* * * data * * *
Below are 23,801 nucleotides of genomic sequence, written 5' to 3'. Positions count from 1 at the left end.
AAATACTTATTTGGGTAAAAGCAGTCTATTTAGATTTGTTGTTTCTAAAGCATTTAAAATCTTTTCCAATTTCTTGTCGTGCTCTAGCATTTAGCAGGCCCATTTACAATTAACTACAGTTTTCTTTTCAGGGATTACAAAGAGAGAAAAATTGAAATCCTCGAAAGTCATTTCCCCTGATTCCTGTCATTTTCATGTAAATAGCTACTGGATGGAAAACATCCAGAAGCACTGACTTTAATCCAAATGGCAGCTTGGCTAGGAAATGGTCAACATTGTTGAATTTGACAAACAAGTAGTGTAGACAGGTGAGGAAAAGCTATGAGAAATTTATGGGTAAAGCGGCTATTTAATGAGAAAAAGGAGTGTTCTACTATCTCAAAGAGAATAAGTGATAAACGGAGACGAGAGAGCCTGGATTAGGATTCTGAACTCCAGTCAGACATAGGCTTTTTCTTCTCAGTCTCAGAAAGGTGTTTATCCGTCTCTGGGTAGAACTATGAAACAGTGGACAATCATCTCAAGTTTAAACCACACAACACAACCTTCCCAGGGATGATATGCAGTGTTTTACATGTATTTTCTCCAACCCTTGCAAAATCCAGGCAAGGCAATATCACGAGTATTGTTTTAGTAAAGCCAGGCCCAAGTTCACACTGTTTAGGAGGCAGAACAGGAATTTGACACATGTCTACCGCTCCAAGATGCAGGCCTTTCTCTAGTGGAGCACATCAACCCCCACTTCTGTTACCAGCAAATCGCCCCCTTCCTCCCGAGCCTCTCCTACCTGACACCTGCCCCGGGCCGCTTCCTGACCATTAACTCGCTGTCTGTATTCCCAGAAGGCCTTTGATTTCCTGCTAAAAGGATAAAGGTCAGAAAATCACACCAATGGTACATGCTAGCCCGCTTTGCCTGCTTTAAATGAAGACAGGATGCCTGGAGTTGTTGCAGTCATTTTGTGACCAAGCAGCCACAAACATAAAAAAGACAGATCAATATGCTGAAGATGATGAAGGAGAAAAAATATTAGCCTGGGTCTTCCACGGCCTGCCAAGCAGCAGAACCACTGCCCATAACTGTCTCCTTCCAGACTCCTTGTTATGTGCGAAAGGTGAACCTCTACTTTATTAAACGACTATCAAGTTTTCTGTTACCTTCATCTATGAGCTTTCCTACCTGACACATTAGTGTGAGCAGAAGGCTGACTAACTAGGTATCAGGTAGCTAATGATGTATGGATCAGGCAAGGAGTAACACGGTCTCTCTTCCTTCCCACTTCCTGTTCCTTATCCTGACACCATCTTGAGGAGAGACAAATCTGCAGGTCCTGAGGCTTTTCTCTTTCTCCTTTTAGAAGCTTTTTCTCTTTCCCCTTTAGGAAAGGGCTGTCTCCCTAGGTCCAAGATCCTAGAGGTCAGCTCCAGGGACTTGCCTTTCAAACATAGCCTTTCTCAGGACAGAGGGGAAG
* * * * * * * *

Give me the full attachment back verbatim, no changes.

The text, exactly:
Below are 23,801 nucleotides of genomic sequence, written 5' to 3'. Positions count from 1 at the left end.
AAATACTTATTTGGGTAAAAGCAGTCTATTTAGATTTGTTGTTTCTAAAGCATTTAAAATCTTTTCCAATTTCTTGTCGTGCTCTAGCATTTAGCAGGCCCATTTACAATTAACTACAGTTTTCTTTTCAGGGATTACAAAGAGAGAAAAATTGAAATCCTCGAAAGTCATTTCCCCTGATTCCTGTCATTTTCATGTAAATAGCTACTGGATGGAAAACATCCAGAAGCACTGACTTTAATCCAAATGGCAGCTTGGCTAGGAAATGGTCAACATTGTTGAATTTGACAAACAAGTAGTGTAGACAGGTGAGGAAAAGCTATGAGAAATTTATGGGTAAAGCGGCTATTTAATGAGAAAAAGGAGTGTTCTACTATCTCAAAGAGAATAAGTGATAAACGGAGACGAGAGAGCCTGGATTAGGATTCTGAACTCCAGTCAGACATAGGCTTTTTCTTCTCAGTCTCAGAAAGGTGTTTATCCGTCTCTGGGTAGAACTATGAAACAGTGGACAATCATCTCAAGTTTAAACCACACAACACAACCTTCCCAGGGATGATATGCAGTGTTTTACATGTATTTTCTCCAACCCTTGCAAAATCCAGGCAAGGCAATATCACGAGTATTGTTTTAGTAAAGCCAGGCCCAAGTTCACACTGTTTAGGAGGCAGAACAGGAATTTGACACATGTCTACCGCTCCAAGATGCAGGCCTTTCTCTAGTGGAGCACATCAACCCCCACTTCTGTTACCAGCAAATCGCCCCCTTCCTCCCGAGCCTCTCCTACCTGACACCTGCCCCGGGCCGCTTCCTGACCATTAACTCGCTGTCTGTATTCCCAGAAGGCCTTTGATTTCCTGCTAAAAGGATAAAGGTCAGAAAATCACACCAATGGTACATGCTAGCCCGCTTTGCCTGCTTTAAATGAAGACAGGATGCCTGGAGTTGTTGCAGTCATTTTGTGACCAAGCAGCCACAAACATAAAAAAGACAGATCAATATGCTGAAGATGATGAAGGAGAAAAAATATTAGCCTGGGTCTTCCACGGCCTGCCAAGCAGCAGAACCACTGCCCATAACTGTCTCCTTCCAGACTCCTTGTTATGTGCGAAAGGTGAACCTCTACTTTATTAAACGACTATCAAGTTTTCTGTTACCTTCATCTATGAGCTTTCCTACCTGACACATTAGTGTGAGCAGAAGGCTGACTAACTAGGTATCAGGTAGCTAATGATGTATGGATCAGGCAAGGAGTAACACGGTCTCTCTTCCTTCCCACTTCCTGTTCCTTATCCTGACACCATCTTGAGGAGAGACAAATCTGCAGGTCCTGAGGCTTTTCTCTTTCTCCTTTTAGAAGCTTTTTCTCTTTCCCCTTTAGGAAAGGGCTGTCTCCCTAGGTCCAAGATCCTAGAGGTCAGCTCCAGGGACTTGCCTTTCAAACATAGCCTTTCTCAGGACAGAGGGGAAG